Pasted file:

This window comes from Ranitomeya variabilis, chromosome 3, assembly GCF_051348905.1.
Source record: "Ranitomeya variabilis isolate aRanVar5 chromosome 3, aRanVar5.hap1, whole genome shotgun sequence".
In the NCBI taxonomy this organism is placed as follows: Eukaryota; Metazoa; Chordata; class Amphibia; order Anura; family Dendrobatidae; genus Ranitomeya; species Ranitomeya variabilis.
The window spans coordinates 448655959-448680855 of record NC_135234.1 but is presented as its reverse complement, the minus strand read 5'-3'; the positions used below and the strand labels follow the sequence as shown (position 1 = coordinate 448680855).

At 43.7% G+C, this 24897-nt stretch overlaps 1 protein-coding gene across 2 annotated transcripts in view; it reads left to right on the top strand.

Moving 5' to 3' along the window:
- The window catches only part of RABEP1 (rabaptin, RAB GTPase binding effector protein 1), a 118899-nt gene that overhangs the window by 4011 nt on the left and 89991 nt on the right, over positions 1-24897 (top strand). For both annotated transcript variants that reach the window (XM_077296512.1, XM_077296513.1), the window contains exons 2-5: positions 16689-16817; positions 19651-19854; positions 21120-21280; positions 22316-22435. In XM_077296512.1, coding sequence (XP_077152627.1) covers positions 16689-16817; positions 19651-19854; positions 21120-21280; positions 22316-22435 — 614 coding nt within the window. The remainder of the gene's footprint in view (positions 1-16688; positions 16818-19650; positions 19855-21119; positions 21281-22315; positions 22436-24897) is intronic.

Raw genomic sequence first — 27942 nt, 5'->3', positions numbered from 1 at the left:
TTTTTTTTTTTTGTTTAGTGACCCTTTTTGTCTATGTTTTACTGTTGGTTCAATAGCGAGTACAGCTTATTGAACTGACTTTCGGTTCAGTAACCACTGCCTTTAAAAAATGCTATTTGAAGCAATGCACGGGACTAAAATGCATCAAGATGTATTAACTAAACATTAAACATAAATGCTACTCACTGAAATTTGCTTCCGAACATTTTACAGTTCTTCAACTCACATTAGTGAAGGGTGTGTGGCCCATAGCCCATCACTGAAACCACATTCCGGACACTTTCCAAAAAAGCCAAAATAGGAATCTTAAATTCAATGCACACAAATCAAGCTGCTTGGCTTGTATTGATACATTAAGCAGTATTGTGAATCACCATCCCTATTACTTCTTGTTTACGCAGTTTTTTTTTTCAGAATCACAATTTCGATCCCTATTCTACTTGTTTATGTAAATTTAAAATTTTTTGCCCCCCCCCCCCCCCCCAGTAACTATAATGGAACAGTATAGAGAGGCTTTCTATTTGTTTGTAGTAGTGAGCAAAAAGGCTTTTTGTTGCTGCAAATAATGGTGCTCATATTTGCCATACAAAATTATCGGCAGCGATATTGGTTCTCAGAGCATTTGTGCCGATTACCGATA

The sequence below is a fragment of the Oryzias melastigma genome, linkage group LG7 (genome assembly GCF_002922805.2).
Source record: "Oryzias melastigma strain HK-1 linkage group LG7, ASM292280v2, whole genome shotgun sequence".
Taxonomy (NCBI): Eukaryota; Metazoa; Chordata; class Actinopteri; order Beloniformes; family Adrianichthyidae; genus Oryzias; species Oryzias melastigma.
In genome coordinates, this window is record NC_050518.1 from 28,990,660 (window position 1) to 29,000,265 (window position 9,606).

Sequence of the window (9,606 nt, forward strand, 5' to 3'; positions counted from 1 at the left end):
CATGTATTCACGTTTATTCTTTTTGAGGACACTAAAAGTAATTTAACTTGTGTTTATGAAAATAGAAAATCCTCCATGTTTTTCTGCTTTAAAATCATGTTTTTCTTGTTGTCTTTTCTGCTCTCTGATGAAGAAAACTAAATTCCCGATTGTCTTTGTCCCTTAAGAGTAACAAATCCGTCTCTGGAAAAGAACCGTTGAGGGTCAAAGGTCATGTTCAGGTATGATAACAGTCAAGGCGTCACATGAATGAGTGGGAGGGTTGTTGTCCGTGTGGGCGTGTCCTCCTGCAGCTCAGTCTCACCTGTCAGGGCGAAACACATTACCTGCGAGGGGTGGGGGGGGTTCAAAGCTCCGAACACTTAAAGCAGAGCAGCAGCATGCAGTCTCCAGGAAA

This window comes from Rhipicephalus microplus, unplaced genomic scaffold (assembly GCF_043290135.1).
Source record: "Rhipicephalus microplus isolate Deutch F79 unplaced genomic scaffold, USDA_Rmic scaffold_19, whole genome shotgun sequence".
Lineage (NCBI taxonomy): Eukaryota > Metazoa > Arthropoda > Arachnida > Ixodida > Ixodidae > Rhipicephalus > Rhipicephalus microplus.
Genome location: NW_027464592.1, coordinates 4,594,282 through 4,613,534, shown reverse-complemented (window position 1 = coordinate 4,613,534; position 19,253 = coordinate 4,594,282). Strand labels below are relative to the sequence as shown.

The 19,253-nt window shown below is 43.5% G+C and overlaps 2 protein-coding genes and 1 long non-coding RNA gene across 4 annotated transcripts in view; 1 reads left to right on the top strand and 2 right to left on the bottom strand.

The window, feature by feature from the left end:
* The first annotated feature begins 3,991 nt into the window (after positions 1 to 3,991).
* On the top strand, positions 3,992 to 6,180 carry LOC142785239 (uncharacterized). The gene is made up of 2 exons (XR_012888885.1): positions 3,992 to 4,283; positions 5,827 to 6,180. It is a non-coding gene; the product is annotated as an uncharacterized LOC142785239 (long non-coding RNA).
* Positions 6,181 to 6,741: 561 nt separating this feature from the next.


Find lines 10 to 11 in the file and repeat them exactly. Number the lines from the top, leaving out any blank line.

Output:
The sequence below is a fragment of the Oryzias melastigma genome, linkage group LG7 (genome assembly GCF_002922805.2).
Source record: "Oryzias melastigma strain HK-1 linkage group LG7, ASM292280v2, whole genome shotgun sequence".